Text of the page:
Rain is one of the many natural occurrences that bring water to the Earth.
It is a major source of where we get our running water from, and many people wonder how safe pure rain water is for drinking.
Many would argue that getting your alkaline through a natural source like rainwater, or from another natural source such as spring water that runs over rocks naturally gaining alkaline properties, is actually healthier for you than the alternative forms of alkaline water production.
There are some considerations though. A lot of rainwater is scientifically pure enough for drinking, especially if there are no other types of water available.
However, with scientific and advances and new understandings about nutrition, rainwater may not always be the best option for our people.
Read on to find out more
What Is Rain Water?
Rainwater seems like a pretty simple concept. We step out of our houses, and we see clouds. We can assume that there may be rain in the forecast for the day.
However, rain is much more complex than that. It is a natural process that requires the synthesis of nature in order for it to happen.
Although you probably learned about how rain water is formed in your elementary science class, you may have forgotten about the basic concepts.
However, understanding how rain water is formed is essential for understanding how safe rain water is for use as a drinking water.
Rain is dropped from clouds in the sky when the water within them becomes too heavily condensed. But how does the water get into the sky in the first place?
Water evaporates from the surface of the Earth for various reasons.
Plants, for example, let off both oxygen and water during the process known as photosynthesis. As this water is released in the surface of the Earth, it evaporates.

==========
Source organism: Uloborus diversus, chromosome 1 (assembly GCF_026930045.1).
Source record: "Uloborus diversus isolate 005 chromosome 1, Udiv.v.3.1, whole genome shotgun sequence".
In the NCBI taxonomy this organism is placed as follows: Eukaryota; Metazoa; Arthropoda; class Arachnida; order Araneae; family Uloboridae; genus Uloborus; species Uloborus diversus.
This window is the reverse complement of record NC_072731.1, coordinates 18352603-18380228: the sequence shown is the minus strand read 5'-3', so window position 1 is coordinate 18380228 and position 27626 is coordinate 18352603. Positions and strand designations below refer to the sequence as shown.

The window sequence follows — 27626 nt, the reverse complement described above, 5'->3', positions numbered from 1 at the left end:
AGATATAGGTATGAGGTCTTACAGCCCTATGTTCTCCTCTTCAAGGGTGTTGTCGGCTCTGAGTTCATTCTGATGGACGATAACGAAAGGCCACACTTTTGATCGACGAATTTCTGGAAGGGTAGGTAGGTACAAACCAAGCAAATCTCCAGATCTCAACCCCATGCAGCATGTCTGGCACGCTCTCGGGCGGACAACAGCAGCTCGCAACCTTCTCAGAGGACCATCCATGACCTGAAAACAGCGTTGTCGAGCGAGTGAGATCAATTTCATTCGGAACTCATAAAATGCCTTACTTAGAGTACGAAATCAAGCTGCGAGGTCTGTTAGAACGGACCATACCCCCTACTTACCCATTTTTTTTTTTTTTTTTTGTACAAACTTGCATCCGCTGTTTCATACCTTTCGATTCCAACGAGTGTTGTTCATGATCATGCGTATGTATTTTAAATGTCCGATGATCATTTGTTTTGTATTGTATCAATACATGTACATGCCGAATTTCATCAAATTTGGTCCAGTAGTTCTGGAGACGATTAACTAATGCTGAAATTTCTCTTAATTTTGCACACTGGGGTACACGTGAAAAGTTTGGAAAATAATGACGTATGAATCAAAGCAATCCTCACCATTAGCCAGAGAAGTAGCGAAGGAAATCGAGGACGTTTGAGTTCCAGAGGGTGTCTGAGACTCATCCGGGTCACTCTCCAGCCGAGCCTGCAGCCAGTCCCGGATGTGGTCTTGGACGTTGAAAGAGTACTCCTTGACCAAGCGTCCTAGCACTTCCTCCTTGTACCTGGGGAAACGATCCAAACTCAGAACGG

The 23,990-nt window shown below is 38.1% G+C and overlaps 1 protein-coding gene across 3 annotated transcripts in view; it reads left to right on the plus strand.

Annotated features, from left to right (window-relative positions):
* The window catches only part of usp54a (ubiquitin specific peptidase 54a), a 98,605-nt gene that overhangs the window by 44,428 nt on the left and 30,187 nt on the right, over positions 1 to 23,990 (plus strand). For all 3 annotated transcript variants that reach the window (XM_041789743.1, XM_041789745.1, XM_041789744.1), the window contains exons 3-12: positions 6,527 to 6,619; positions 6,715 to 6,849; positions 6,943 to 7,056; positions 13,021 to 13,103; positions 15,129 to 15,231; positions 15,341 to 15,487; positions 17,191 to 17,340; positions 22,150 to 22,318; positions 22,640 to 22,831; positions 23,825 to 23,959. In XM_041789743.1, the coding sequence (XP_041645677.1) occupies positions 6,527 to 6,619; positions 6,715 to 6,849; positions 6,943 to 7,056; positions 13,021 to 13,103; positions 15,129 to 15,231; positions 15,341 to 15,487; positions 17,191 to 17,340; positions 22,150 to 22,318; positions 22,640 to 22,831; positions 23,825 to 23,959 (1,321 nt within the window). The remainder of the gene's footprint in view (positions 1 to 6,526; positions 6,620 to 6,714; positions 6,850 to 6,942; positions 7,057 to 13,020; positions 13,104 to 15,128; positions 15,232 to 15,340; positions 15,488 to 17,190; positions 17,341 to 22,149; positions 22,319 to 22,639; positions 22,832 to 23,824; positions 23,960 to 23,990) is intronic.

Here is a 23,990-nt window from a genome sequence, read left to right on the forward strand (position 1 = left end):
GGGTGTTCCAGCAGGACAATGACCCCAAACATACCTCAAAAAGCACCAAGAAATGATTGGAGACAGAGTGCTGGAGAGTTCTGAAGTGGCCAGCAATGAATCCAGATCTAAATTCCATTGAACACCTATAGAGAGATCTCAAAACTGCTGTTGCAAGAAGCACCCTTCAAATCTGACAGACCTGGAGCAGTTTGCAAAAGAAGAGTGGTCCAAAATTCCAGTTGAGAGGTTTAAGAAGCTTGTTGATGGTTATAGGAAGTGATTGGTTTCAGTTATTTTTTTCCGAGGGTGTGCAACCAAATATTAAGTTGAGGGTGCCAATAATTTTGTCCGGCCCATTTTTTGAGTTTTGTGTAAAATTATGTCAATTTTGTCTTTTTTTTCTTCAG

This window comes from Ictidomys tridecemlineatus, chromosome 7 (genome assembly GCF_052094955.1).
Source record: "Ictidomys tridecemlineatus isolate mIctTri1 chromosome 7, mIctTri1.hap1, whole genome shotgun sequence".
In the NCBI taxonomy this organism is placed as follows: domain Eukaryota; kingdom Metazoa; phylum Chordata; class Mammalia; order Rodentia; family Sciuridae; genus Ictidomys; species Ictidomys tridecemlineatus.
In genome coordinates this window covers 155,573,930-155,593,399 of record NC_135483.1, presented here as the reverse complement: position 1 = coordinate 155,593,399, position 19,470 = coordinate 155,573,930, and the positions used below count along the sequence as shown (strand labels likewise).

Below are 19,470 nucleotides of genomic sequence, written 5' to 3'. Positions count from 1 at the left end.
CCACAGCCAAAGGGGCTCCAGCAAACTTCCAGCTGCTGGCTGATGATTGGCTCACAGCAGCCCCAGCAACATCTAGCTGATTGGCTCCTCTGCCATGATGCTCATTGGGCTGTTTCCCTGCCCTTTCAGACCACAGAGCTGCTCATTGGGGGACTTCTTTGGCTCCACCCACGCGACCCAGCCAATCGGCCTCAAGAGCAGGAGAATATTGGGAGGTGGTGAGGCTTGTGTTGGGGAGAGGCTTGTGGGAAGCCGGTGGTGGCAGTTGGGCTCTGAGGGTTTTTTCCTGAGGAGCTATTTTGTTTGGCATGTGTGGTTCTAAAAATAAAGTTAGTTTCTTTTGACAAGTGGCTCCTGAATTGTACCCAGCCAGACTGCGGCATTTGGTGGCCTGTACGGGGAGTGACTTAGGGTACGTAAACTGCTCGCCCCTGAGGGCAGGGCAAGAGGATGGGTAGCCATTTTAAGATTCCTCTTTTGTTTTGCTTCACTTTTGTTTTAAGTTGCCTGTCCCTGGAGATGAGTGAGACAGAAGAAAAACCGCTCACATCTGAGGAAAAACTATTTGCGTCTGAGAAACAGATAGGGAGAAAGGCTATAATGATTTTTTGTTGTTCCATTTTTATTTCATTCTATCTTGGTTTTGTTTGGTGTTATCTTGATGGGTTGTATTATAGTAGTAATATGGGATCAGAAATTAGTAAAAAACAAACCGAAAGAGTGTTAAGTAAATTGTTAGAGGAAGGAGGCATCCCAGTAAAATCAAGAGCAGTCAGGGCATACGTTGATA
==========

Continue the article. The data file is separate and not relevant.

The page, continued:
For the water to evaporate, it quite literally rises into the atmosphere.
In the atmosphere, this vapor collects together and that congregation of water vapor becomes what we know as clouds. It does this through a process of cooling and sticking to particles of dust and pollen that float around the atmosphere.
As a cloud gathers more and more water vapor, the gas cools and collects into droplets of water.
These droplets become far heavier over time, and they will eventually be too weighty to remain in the cloud.
This is how rain happens. Of course, if the temperature is low enough, the rain droplets will freeze on their way down which is what causes the phenomenon of snow to happen as well.
Now that we have reviewed the basics of weather for those who are well out of elementary science, we can discuss more science as it pertains to drinking water.
We need to understand how drinking rainwater could affect our bodies.
What is Alkaline Water?
There are a lot of people who have bought into the notion that Alkaline water is in many ways even more healthy than water.
No one would argue that water is not good for you.
Before we begin to talk about alkaline as it pertains to water, we should have another quick lesson in science.
Water can be measured for its pH, a term referring how acidic or basic a sample of water is considered. The pH scale is measured from 0-14 with 0 being considered most acidic and 14 being considered most basic.
A pH scale of 7 (directly in the middle) is referred to as neutral.